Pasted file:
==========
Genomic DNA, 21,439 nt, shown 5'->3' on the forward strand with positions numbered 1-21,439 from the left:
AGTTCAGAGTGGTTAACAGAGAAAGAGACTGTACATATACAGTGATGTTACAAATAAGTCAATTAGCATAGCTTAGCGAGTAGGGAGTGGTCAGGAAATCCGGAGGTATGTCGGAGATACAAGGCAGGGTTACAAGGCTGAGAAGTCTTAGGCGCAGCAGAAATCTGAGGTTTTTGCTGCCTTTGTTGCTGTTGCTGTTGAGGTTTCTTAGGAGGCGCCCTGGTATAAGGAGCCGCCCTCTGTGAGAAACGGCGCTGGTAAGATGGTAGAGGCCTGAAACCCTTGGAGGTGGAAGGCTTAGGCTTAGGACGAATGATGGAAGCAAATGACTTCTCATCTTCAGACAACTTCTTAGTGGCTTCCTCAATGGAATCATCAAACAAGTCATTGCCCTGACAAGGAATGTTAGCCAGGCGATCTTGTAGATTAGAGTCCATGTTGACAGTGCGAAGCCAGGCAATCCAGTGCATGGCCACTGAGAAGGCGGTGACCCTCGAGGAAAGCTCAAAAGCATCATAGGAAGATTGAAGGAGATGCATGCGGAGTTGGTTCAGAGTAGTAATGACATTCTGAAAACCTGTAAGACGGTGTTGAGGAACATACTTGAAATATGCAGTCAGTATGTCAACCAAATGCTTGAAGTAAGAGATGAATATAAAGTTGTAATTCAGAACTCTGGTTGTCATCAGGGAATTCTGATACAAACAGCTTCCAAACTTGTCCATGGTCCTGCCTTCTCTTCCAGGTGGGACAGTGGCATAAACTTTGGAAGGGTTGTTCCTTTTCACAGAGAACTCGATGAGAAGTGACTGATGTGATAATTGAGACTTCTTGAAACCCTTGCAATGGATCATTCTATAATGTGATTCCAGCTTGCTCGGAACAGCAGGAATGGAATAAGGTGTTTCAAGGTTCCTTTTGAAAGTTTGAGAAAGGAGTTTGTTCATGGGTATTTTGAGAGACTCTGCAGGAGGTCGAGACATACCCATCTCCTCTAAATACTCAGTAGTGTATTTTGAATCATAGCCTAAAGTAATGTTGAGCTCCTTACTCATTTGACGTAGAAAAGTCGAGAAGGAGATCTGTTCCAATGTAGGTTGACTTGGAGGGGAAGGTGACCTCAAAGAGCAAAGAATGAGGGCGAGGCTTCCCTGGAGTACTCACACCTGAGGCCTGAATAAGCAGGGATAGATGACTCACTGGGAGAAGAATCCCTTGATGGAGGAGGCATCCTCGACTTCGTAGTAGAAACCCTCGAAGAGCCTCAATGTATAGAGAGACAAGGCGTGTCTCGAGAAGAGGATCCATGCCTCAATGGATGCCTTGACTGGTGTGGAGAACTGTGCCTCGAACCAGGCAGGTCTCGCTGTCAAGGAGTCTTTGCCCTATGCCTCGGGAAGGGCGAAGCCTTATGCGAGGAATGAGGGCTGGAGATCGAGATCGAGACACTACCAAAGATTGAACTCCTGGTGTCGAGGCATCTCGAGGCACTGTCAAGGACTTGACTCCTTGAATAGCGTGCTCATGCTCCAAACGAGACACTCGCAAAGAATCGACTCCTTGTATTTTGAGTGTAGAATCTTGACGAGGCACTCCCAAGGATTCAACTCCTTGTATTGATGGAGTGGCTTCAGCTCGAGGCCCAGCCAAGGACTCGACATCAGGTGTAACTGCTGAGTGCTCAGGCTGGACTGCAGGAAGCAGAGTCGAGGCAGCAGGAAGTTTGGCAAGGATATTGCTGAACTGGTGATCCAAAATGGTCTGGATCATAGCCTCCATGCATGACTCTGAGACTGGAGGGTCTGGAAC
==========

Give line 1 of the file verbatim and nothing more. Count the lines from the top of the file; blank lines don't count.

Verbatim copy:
Genomic DNA, 21,439 nt, shown 5'->3' on the forward strand with positions numbered 1-21,439 from the left: